dash also shut off when the engine stuttered. Unfortunately, I didn’t have any time left to try anything else, but that definitely points to something far upstream, like a bad
master switch or perhaps even a bad battery.

Among the frustration, there were lots of good points. First and foremost, the car doesn’t seem to have any big problems. It’s going where it’s pointed mostly, the balance seems OK. Nothing is coming loose, the chain is staying put, and the shifting is good. FlatShifter is working pretty well on downshifts and flawlessly on upshifts. All the leaks are fixed up and the radio seems to be at least OK to start with. Lots of good so far, just one more issue to sort out, and then it’s time to do some debugging.

Shocks and Motion Ratios

One of the noteable downers on the car is the shock damping – it is HUGELY stiff. It feels even more sensitive to bumps than the DSR did before sending the shocks off to Chris Billings for revalving. As such, I’ve gone and measured the motion ratios as well as I can on the car (which isn’t all that well). Both seem to have a decreasing curve – i.e. the further into bump you go, the lower the motion ratio gets. Near as I could measure, they were both around 0.94 at the ride heights I have. I think it starts closer to .98 or so in the rear, and the front might be a bit lower, perhaps .90-.92 or so. Note that I’m using the ratio as shock:wheel travel, so in my measurements, the shock is traveling .94 of an inch for every 1″ of spring travel.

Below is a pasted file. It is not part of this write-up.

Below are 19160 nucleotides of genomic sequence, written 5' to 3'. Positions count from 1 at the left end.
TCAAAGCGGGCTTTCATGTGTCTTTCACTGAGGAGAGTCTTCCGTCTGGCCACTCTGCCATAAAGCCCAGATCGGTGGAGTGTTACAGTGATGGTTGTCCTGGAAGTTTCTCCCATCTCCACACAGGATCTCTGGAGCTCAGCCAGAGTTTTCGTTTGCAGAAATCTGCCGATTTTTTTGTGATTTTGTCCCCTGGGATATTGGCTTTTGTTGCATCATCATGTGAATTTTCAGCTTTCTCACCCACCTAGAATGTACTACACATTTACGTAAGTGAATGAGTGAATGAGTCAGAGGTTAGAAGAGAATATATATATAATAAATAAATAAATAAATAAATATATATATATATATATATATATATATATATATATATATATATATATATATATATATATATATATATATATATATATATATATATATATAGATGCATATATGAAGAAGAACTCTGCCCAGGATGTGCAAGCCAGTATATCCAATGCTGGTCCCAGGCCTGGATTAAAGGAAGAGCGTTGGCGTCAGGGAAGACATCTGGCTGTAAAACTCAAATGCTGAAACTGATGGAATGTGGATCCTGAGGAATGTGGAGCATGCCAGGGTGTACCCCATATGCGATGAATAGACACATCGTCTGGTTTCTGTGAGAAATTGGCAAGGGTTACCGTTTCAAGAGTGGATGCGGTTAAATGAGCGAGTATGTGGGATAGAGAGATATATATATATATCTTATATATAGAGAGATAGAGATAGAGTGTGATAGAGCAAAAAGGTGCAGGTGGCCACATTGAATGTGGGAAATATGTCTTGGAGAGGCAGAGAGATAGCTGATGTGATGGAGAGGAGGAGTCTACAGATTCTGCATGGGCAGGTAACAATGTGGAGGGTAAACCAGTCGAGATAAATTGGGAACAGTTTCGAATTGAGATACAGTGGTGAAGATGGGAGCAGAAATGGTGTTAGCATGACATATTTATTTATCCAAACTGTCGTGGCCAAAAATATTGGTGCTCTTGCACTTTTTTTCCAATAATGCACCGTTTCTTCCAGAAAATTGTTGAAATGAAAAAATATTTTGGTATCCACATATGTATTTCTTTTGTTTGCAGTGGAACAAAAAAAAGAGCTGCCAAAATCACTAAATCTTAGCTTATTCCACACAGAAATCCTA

My unsprung weight measurements were 39.0# front, and 49.4# rear, very similar to the DSR.

Post-Test Cleanup

After getting the car back home, I had just a bit of a cleanup day – reinstalling the switches in their normal spots after having stolen the rain light switch as an ignition switch briefly,
and drilling the spare throttle body set for the FlatShifter blipper.